Sunday, December 10, 2006
The Diffusion of Sustainable Technologies to Maori Land: A Case Study of Participation by Maori in Agri-Food Networks
Abstract: Within innovation diffusion literature, indigenous peoples have historically been described as ‘laggards’: slow to adopt new technologies. While accepted as the originators of (acceptably ‘quaint’) traditions, Maori, like other indigenous peoples, are targeted as passive adopters of new and theoretically beneficial innovations. However within sustainability discourse, indigenous peoples are considered to possess innovations conducive to sustainability. For Maori, this assumption has converged with niche marketing strategies in agri-food networks and Maori initiatives to participate in research programmes. This paper details the diffusion of innovative objects in the form of taewa or ‘Maori potatoes’ within sustainability research programmes. Knowledge sourced from Maori in their role as kai tiaki of taewa have seen attempts by research institutions to accommodate Maori growers within collaborative programmes. However, the intended diffusion of collaborative research with Maori outwards from ‘core’ research institutions is paradoxically reliant on a counter-diffusion of ‘Matauranga Maori’ from Maori growers. This counter-diffusion is subject to validation from Maori collectives: if cooperation is withdrawn by these collectives, progress is not possible. Rather than the non-adoption of sustainable technologies by Maori, such withdrawal is interpreted as non-participation in unsustainable networks.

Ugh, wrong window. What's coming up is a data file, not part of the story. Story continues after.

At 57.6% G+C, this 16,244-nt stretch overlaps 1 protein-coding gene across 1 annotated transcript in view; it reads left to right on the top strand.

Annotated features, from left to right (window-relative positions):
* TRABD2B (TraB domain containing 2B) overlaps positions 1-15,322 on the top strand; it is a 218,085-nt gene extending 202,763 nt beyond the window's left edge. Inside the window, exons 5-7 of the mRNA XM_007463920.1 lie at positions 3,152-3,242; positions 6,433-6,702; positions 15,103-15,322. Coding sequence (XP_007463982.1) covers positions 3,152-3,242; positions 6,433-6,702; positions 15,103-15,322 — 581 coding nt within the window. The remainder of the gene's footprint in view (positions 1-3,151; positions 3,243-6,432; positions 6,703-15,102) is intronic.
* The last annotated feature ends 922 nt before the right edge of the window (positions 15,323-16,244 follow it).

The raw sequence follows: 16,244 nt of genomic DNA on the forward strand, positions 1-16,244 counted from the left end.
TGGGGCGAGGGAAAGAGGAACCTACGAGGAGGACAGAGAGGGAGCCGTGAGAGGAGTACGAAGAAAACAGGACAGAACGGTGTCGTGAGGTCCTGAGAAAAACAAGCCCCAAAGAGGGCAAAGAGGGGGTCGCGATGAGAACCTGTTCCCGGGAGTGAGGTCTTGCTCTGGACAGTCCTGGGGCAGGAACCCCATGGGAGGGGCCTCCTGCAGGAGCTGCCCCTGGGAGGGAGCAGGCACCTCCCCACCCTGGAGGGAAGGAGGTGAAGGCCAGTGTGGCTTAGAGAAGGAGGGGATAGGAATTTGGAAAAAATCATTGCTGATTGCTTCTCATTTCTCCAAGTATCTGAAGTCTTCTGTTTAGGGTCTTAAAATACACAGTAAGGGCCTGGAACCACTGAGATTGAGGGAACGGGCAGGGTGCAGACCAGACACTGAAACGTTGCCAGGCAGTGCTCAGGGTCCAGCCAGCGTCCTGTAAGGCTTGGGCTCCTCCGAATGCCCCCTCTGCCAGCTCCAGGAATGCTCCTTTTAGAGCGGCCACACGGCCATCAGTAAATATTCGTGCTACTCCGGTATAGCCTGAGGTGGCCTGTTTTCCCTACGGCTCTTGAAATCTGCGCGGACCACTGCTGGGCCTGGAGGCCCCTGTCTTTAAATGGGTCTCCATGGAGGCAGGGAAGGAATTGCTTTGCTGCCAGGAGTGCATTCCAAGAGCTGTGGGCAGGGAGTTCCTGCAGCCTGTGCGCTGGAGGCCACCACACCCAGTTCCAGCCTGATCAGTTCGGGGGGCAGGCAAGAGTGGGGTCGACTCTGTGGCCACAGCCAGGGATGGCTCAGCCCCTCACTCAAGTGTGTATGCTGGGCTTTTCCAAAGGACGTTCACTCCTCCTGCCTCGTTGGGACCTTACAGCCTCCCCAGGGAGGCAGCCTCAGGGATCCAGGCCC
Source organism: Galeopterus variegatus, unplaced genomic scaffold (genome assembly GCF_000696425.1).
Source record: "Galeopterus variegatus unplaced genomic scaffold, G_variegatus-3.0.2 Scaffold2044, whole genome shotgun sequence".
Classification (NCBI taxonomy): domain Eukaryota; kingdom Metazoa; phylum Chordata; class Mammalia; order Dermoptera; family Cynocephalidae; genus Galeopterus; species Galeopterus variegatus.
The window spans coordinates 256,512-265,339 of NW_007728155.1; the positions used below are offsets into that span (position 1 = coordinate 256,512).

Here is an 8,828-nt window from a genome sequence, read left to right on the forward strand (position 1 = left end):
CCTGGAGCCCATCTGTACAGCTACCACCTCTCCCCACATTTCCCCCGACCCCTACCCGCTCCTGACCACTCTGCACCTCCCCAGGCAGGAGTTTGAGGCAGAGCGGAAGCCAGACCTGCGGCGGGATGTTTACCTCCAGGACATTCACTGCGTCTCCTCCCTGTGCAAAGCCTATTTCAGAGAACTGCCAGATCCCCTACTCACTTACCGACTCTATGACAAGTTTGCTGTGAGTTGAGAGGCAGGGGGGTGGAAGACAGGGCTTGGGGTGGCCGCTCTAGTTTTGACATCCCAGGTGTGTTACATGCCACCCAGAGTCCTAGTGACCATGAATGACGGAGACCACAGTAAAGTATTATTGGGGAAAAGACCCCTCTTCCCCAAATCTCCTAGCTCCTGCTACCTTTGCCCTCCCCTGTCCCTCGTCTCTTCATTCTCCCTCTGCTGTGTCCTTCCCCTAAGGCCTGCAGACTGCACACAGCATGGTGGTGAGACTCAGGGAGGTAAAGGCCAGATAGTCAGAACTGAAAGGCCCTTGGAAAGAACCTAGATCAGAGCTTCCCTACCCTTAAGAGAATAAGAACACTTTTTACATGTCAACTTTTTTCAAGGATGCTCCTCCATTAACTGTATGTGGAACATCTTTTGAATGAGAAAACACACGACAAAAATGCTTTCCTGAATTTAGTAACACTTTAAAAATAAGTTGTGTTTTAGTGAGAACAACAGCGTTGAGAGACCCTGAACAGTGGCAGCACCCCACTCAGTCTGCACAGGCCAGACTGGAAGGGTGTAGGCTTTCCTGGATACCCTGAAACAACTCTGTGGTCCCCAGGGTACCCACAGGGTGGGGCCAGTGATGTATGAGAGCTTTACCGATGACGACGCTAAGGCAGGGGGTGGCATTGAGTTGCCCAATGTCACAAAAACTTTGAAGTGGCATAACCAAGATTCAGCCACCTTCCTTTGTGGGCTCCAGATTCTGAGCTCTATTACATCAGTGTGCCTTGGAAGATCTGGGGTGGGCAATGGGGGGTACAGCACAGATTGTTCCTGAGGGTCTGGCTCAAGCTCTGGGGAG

Keywords: Maori horticulture, agri-food networks, potatoes, innovation diffusion.
Introduction: Innovation, Diffusion and Diffusionism
The return of Māori land to a productive role in a market economy occurs in a context of innovation and diffusion relevant to the sustainable development of this land. Sustainable development will require substantive innovation to current land and resource use to mitigate environmental degradation, and contribute to ecological and sociological resilience. This paper takes concerns for cultural diversity (World Commission on Culture and Development 1995) and investigates how Māori participate within agri-food networks in ways that contribute to their resilience, defined as development that sustainably links ecosystems and communities in ways specific to Māori discourse. In agro-ecological management, this development is reliant on non-Māori inventions, necessitating Māori participation in the relevant innovation and diffusion networks.
However, any form of development involves innovation that is identifiable as change. Because change and difference are integral to innovation, innovation is considered to struggle against ‘traditions’ that constrain, and against conservatism that interprets these so-called traditions as both static and integral to the ‘proper’ functioning of culture. But Māori, like other indigenous societies, have never rejected innovation. Indeed from ‘First Contact’ with Europeans, the adoption of radically new ideas, objects and activities was included in the strategic and tactical decisions of Māori individuals and groups. The adoption of non-Māori inventions has continued and accelerated with contemporary Māori development (Lambert 2005) from a realisation that sustainable development requires new ways of ‘doing things’.